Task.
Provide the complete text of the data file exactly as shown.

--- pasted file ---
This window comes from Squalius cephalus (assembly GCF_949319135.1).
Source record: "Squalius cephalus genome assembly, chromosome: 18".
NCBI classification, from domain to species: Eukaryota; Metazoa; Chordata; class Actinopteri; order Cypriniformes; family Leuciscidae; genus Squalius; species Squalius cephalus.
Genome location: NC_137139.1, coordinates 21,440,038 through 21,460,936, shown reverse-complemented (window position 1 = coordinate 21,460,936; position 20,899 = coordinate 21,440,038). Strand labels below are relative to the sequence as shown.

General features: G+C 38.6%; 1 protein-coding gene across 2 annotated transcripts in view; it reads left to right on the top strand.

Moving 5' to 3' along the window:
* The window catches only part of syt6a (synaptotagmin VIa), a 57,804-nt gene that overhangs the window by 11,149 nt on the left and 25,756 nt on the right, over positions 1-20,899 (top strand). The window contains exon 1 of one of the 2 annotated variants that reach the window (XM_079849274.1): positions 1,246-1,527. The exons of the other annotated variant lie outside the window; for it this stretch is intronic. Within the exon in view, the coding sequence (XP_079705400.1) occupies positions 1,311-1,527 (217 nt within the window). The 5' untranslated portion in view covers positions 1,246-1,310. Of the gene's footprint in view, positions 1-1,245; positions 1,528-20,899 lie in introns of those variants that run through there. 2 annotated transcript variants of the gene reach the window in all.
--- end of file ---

This window comes from Squalius cephalus (assembly GCF_949319135.1).
Source record: "Squalius cephalus genome assembly, chromosome: 18".
NCBI classification, from domain to species: Eukaryota; Metazoa; Chordata; class Actinopteri; order Cypriniformes; family Leuciscidae; genus Squalius; species Squalius cephalus.
Genome location: NC_137139.1, coordinates 21,440,038 through 21,460,936, shown reverse-complemented (window position 1 = coordinate 21,460,936; position 20,899 = coordinate 21,440,038). Strand labels below are relative to the sequence as shown.

General features: G+C 38.6%; 1 protein-coding gene across 2 annotated transcripts in view; it reads left to right on the top strand.

Moving 5' to 3' along the window:
* The window catches only part of syt6a (synaptotagmin VIa), a 57,804-nt gene that overhangs the window by 11,149 nt on the left and 25,756 nt on the right, over positions 1-20,899 (top strand). The window contains exon 1 of one of the 2 annotated variants that reach the window (XM_079849274.1): positions 1,246-1,527. The exons of the other annotated variant lie outside the window; for it this stretch is intronic. Within the exon in view, the coding sequence (XP_079705400.1) occupies positions 1,311-1,527 (217 nt within the window). The 5' untranslated portion in view covers positions 1,246-1,310. Of the gene's footprint in view, positions 1-1,245; positions 1,528-20,899 lie in introns of those variants that run through there. 2 annotated transcript variants of the gene reach the window in all.